I reached for my nightstand and turned off my alarm, nearly knocking over the full cup of lukewarm water I had apparently placed there the night before.

How can it already be 8. This is a joke.

I stumbled into the bathroom. The idea of getting ready for work was overwhelming, let alone being in the office for the next nine hours. I looked at the toilet and decided it would be in my best interest to sit down to pee.

Holding my head I my hands, I closed my eyes and tried to remember. “Yea sure, I’ll grab a beer with you. I can’t stay out too late, but I’ve always wanted to check out that bar.” The oh-so familiar scenario ran through my mind.

The night started at happy hour. It was Thursday and the week had already been long, so we grabbed a corner booth and decided to curb the stress with a beer

“Do you mind if my friend comes?” asked my happy hour partner.

“Sure man, why not? The more the merrier. Should we just get a pitcher then?”

Seven more friends and 10 pitchers later, we’re singing “Don’t Stop Believin’” out loud for the third time. It’s not karaoke night.

This happens every time. I never learn. I stood up, flushed, and looked at myself in the mirror. Other than the typical bags under my eyes, I looked OK. I could manage to pass as “just tired” when I got to work. I began to vigorously brush away the sins of last night from my teeth when I felt a jolt of pain on my lower lip. I looked closer.

Great. Black lip. How… Then I remembered. I was in the middle seat of a cab with two friends. For reasons only higher powers can decipher, I had my head through the opening in the barrier between us and the driver. Suddenly – BAM – he slammed on the breaks and my head flew forward. Unable to stop myself, my lip smashed into the barrier. And now I have a bruise resembling a Hitler ‘stache on my lower lip.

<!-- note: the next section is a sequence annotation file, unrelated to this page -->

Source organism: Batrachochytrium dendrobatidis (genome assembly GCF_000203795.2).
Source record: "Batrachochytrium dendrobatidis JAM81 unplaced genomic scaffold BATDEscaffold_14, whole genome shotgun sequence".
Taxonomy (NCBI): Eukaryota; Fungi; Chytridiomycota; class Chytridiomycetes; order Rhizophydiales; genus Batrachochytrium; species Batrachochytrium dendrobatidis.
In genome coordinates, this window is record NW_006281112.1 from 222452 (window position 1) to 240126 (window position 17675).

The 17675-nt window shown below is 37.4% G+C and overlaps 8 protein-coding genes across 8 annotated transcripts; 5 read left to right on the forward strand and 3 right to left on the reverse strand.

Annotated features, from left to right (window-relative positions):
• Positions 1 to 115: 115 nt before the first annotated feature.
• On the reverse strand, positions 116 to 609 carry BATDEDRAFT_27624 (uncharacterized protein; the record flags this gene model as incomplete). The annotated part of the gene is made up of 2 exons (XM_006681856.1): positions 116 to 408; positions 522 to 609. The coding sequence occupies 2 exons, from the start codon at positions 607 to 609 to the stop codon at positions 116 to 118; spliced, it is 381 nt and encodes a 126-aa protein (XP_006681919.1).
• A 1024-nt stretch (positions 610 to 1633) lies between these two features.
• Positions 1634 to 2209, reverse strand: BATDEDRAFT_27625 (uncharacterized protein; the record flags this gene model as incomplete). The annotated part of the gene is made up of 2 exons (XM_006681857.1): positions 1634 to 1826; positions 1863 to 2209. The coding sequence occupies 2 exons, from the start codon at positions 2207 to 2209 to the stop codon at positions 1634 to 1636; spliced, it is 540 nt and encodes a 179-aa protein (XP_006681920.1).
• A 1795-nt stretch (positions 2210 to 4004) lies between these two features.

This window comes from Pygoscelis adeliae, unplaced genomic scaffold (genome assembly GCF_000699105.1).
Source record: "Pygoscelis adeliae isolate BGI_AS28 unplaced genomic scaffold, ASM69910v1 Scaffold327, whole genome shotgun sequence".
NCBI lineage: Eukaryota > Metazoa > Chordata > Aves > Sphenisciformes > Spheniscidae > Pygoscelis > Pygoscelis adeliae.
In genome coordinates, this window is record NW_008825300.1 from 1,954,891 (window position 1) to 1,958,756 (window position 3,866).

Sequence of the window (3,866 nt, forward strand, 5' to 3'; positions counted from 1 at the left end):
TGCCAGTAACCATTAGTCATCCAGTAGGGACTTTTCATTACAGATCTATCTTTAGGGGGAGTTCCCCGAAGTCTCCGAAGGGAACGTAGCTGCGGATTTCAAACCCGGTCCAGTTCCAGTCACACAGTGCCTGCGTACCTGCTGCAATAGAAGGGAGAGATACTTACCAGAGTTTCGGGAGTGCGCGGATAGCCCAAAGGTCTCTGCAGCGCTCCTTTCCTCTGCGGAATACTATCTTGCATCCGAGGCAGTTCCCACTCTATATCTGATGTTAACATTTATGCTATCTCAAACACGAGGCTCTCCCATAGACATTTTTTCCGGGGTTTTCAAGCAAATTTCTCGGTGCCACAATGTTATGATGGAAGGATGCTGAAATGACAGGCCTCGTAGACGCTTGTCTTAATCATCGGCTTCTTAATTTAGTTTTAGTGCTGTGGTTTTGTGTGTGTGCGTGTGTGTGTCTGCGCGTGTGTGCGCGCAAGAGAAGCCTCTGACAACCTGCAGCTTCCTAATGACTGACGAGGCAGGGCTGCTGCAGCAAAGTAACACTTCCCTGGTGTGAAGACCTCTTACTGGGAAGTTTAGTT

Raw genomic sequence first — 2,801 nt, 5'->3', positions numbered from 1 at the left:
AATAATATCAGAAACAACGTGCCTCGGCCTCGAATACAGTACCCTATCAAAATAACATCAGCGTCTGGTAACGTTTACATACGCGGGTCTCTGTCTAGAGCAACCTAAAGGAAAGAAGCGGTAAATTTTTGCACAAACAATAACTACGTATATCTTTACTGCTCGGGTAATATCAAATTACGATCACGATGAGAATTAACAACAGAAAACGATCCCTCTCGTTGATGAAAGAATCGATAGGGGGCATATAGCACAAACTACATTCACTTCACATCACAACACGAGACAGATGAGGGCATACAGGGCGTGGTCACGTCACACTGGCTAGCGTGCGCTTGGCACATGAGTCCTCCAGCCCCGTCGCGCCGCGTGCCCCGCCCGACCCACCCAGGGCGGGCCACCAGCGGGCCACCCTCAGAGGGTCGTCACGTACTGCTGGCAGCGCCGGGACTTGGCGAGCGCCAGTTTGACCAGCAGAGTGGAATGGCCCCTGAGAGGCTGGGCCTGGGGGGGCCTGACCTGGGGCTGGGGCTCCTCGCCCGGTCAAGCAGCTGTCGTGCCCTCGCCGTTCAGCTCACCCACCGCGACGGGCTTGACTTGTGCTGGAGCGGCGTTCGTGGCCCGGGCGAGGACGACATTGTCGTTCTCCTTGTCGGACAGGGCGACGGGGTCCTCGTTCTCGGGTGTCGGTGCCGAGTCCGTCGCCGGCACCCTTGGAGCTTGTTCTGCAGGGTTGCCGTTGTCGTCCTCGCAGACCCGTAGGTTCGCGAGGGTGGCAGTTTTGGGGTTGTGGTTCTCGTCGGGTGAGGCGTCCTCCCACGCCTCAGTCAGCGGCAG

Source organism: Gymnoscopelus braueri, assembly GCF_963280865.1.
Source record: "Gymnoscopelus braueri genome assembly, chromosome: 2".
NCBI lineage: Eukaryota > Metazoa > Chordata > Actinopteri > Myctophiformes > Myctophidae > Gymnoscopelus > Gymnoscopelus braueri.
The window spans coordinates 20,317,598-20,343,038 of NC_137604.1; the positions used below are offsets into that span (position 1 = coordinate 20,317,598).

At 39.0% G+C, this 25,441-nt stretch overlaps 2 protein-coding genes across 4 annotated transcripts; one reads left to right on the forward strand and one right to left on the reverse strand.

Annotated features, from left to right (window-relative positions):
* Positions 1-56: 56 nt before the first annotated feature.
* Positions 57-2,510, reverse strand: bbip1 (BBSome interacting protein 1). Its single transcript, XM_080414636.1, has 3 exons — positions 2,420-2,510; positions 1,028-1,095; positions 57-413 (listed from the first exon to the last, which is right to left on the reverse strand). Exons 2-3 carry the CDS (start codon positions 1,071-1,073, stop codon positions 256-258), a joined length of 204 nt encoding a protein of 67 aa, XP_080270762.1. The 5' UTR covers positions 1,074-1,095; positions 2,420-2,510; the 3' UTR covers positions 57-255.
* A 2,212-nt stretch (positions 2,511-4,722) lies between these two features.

Realizing I was late, I sprinted to my room and threw on the first pieces of clothing I could find. I grabbed my bag, wallet, phone, keys, and headphones, and headed for the door. Wait. I turned around and filled up the largest water bottle I could find with ice cubes and the elixir of life itself.

As I fumbled to the train station I held down the queasy feeling in my stomach. If you puke I’ll kill you. I kept my sunglasses on as I entered the subway and hopped on the train.

Sorry pregnant women and the elderly, today Dan gets the last seat. Twenty minutes later I attempted to compose myself as I opened the office door.

“Good morning!” my coworker cheerily exclaimed as I walked in. “Happy Friday!”

“Morning,” I grumbled as I took my seat and logged on.

My coworker walked over and I shot her a look. With a single glance, she understood. “I’ll get you some water.”

“Got some, but coffee would be great. Thanks.”

“Sure thing.” She began to leave but quickly turned back.

“Whoa,” she said, intensely staring at me. “What happened to your lip?”

Surviving a hangover at work is of art. It is not easy. And it is not fun. But too often, it is necessary.

Whether a friend is in town, you got a promotion, or you found $20 on the subway, there’s always going to be a reason to celebrate. And normally, one of two things happens:

  1. You meet up with your friends, grab two or three beers, have good conversation about your life, work, and what you’ve got going on, and make it home by nine. Or,
  2. You meet up with your friends, grab two or three beers, start getting obnoxious, more friends come, shots of Fireball make an appearance, and you rage face until 3:00am before passing out with your clothes on.

Let’s be honest. Normally it’s the latter.

And when it’s not the latter, you secretly kind of wish it would have been the latter.

However, gone are the days when we can skip class without telling anyone and lay around all day. Now, if we “skip work” without telling anyone we “get fired”.

So, what’s a fun-loving yet career-driven 20-something to do?

Prepare and revive.

In doing so, you can go out and ingest as many beers on a weeknight as you’d like while still maintaining your composure and succeeding at work the next day.

Step One: Prepare